South Africans went through so much pain during apartheid. They suffered for so long while the entire world watched. They, of all people, know what it is like to be abused by your own protectors. And here I sit, wondering who bewitched South Africa into supporting terror governments across Africa.

I am tempted to call Tomana an idiot and I will because he knows very well that the world cannot stand by when genocide is being committed. South Africa, by its sheer geography, economic presence in Zimbabwe and Africa and our historical connections and political intercourse, has always been present in Zimbabwe.

But South Africa has always looked the other way when Robert Mugabe went on his murderous rampages.

South Africa saved Mugabe by its inactivity in 2008.

South Africa saved Mugabe during the lifetime of the unity government.

And were it not for South Africa, Tomana and Mugabe would not be sitting in the chairs they occupy in Zimbabwe today.

Tomana should be ashamed of betraying the principles of his profession and for failing to prosecute wrongdoers on behalf of the people of Zimbabwe.

He should not think that his ineptitude and failure to uphold the laws of Zimbabwe is what others dealing with law and order in other countries are doing.

The heart of the matter is that Tomana killed our people by not arresting and stopping our killers. He failed to protect our citizens and abused the law by applying it selectively.

Tomana’s siya-so type of law enforcement is a disgrace to his profession and a shame to the nation. Zimbabwe is part of the community of nations. There is nothing special about us except us and we are only special if we play by the rules.

We must maintain our decency no matter what.

We cannot continue to single ourselves out and opting out of international groupings that seek to assist us all in living peacefully among ourselves and among other nations.

There comes a time when we have to listen to others; a time to listen to those who have stood by us as friends. As a nation among others, there comes a time for us to take as we give.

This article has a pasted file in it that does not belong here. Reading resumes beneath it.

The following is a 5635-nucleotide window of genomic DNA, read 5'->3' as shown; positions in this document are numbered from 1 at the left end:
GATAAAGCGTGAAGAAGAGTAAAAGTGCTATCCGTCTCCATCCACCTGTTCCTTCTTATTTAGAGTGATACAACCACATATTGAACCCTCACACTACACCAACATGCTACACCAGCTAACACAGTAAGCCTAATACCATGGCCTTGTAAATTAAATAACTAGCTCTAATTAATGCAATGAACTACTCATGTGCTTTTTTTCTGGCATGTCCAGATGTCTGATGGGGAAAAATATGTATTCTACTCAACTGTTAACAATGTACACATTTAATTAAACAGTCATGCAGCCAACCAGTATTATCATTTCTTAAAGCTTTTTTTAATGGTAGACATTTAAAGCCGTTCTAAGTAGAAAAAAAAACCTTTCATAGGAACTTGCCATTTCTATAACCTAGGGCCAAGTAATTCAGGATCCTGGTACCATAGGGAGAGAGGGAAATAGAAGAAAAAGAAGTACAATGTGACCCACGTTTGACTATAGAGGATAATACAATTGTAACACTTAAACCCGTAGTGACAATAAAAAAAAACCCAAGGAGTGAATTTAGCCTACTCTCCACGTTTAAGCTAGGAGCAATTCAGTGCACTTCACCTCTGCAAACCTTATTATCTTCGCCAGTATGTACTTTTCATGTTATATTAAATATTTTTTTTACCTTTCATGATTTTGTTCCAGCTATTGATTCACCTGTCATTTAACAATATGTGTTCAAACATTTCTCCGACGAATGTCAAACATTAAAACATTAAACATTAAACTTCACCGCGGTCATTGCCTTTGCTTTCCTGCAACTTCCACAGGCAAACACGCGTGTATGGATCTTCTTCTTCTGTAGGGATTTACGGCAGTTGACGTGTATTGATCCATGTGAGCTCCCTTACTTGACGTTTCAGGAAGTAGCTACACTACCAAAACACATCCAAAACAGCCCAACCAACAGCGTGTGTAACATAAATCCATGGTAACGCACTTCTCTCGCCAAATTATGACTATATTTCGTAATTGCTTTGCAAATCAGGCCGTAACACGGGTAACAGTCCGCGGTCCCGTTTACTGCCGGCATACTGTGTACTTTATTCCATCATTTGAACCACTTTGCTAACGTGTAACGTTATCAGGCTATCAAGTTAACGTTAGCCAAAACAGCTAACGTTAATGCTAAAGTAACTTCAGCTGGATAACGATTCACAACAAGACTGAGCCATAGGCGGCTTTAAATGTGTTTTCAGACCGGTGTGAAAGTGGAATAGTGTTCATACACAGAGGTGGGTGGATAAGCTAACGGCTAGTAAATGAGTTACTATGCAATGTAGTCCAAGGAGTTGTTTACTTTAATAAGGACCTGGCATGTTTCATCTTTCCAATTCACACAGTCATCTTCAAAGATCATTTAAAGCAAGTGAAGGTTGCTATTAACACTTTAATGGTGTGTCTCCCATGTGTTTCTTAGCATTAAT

Yes, we can refuse to be part of the Rome Statute; we can pull out of the Commonwealth; we can threaten to pull out of SADC and we can insult all people across the universe but we are still part of the community and we cannot run away from that.

The ruling in South Africa should be taken by people like Tomana as a reminder to what his responsibilities are. They have to serve the nation and protect the people. It is not politics; it is professionalism. And they all can do this while singing for their supper.

There is nothing more revolting than an official of the law coming out in support and in protection of law breakers. Enough of this nonsense.

Zimbabwe needs to take its rightful place among other nations and we cannot continue to have situations where our own officials behave like monkeys in a banana tree.

Tomana should be in the forefront of upholding the law. At least he should think of those who spent so much to send him to school. He should retrace his footsteps and ensure that all lawbreakers are prosecuted regardless of their positions in society and in government.

Zimbabwe must play its role in dealing with international crime. We must be among those who apprehend criminals, from car thieves, crooked police officers, wayward military personnel, genocidal dictators to terrorists.

Because one day we may find ourselves in a pit full of vipers and there won’t be anyone there to assist us.

South Africa must press ahead and carry out that investigation and Zimbabwe must promise to assist all the way and ensure that those found with blame be brought before a court of law and face the consequences.

Not a single Zimbabwean’s life must be lost to appease a politician. All crimes must be investigated and prosecuted. South Africa’s investigations are welcome; Tomana must thank the South Africans.

Sovereignty does not mean killing one’s own people without consequences.